Many investors would like to emulate Buffett’s time-tested investing style in their personal portfolios. Of course some of Buffett’s deals are beyond the reach of common investors. Being “Warren Buffett”, he can almost dictate deal terms to companies—look at his deal with Goldman at the height of the financial crisis.
However common investors can certainly learn from his investment strategy and style. He likes companies with proven business models that are expected to consistently perform well over a long period of time. Further he identifies those businesses that he thinks are trading below their intrinsic values.
Buffett does not care for short term performance of his holdings, if he believes in their long term potential. He currently favors stocks over bonds; he thinks that bonds are a “terrible” investment right now because they are “priced artificially” high due to the Federal Reserve’s massive asset buying program. While not as “cheap” as they were a few years ago, Buffett thinks stocks are now “reasonably priced” and not “ridiculously” high.
Investors seeking to emulate his investing style should look at these three ETFs that hold some of the high quality companies that either find a place in Buffett’s portfolio or are the type of companies Buffett would like to invest in. (Read: 4 Excellent Dividend ETFs for Income and Stability)
Market Vectors Wide Moat ETF (NYSEARCA:MOAT)
The term “economic moat” was popularized by Warren Buffet who said that he seeks “economic castles protected by unbreachable ‘moats’.” In simple words, a moat is a unique competitive advantage that allows a company to outperform others in the same industry over time.
Thanks to MOAT, investors can now own a diversified group of such potential winners. Launched in April last year, MOAT has equal-weighted exposure to 20 least-expensive wide-moat companies. These are mostly large-cap companies with sustainable competitive advantage in their respective industries.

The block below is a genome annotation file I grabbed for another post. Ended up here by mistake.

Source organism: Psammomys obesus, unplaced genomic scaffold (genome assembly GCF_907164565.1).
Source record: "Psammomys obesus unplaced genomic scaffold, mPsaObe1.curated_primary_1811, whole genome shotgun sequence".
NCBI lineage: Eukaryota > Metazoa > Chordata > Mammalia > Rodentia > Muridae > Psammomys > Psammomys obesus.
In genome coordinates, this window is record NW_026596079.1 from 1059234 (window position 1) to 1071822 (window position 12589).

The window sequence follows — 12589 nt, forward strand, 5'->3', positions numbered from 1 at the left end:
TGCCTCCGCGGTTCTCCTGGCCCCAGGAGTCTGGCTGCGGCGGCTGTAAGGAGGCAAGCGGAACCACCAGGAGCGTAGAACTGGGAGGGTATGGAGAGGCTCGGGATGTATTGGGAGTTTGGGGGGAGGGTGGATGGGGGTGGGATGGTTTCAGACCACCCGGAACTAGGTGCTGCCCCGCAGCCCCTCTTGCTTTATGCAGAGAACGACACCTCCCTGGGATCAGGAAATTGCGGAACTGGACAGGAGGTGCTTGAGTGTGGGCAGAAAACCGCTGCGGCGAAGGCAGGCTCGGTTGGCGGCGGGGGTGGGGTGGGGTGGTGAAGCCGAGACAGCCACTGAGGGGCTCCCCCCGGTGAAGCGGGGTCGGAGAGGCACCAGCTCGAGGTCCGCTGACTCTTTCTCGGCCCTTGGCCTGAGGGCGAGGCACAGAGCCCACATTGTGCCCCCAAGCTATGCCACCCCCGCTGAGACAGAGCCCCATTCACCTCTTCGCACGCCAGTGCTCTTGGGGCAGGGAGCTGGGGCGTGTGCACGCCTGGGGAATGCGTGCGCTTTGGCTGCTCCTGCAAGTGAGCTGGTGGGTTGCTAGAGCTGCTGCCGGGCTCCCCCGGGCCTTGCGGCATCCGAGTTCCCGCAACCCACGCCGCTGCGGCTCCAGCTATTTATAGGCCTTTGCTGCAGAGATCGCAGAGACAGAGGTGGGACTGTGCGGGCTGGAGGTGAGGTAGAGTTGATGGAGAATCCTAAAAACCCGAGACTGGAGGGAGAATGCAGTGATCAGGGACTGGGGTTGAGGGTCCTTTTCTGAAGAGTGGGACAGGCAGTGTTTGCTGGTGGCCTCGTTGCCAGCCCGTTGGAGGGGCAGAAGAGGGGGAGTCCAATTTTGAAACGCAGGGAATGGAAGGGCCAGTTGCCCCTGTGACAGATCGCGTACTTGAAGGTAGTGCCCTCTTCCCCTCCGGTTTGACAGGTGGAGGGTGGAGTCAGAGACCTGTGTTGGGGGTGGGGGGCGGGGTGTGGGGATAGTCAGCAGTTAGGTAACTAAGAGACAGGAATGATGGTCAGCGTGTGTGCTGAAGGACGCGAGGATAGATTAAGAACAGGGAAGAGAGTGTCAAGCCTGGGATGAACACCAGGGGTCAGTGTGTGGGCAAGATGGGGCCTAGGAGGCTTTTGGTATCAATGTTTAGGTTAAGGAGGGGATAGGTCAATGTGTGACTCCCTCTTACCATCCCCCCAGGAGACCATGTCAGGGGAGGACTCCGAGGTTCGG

The product charges 49 basis points in annual expenses. It has lagged behind the broader market this year with a return of 10.76% compared with 14.37% return for SPY. (Read; Are there really High-Dividend, Low-Risk ETFs)
However the index strategy has worked in the longer term. In five years through July 2012, the Moat indexgained 7.4% annualized, with dividends, versus a total return of 1.1% for the S&P indexwith dividends.
Consumer Staples Select Sector SPDR Fund (NYSEARCA:XLP)
Warren Buffet loves consumer staples companies like Coca-Cola, Wal-Mart and Proctor & Gamble, which are among Berkshire’s top holdings. XLP is an excellent option to get exposure to Warren’s favorite consumer staples stocks.
The ETF invests more than 13% of its assets in P&G, its largest holding and more than 10% and 8% respectively in Coca Cola and Wal-Mart, which are its second and fourth largest holdings. Most of the top holdings of the ETF are large, high-quality companies that are household names with sustainable competitive advantage.
Launched in December 1998, this ETF has so far attracted $7.4 billion in assets. It charges a low expense ratio of 18 basis points annually. Additionally the fund has an attractive dividend yield of 2.64%.
Financial Select Sector SPDR Fund (NYSEARCA:XLF)
By holdings this ETF, you can get a slice of Buffet’s Berkshire Hathaway, which is fund’s top holding with a 8.6% exposure and also some of Buffet’s favorite stocks including two of Berkshire “Big Four” investments–Wells Fargo (WFC) and American Express. XLF invests about 8% of its assets in WFC and 3% in Amex.
Wells Fargo is Buffett’s ‘favorite’ bank; he has talked about the bank several times and also indicated that Berkshire’s ownership interest in this company is likely to increase in the future.
With more than $12 billion in assets, this is largest product in the financial equity ETFs space and with high trading volumes, it is the most liquid. Further, with just 18 basis points expense ratio, it is also the cheapest fund. XLF has a dividend yield of 1.6% currently.
This article is brought to you courtesy of Neena Mishra From Zacks.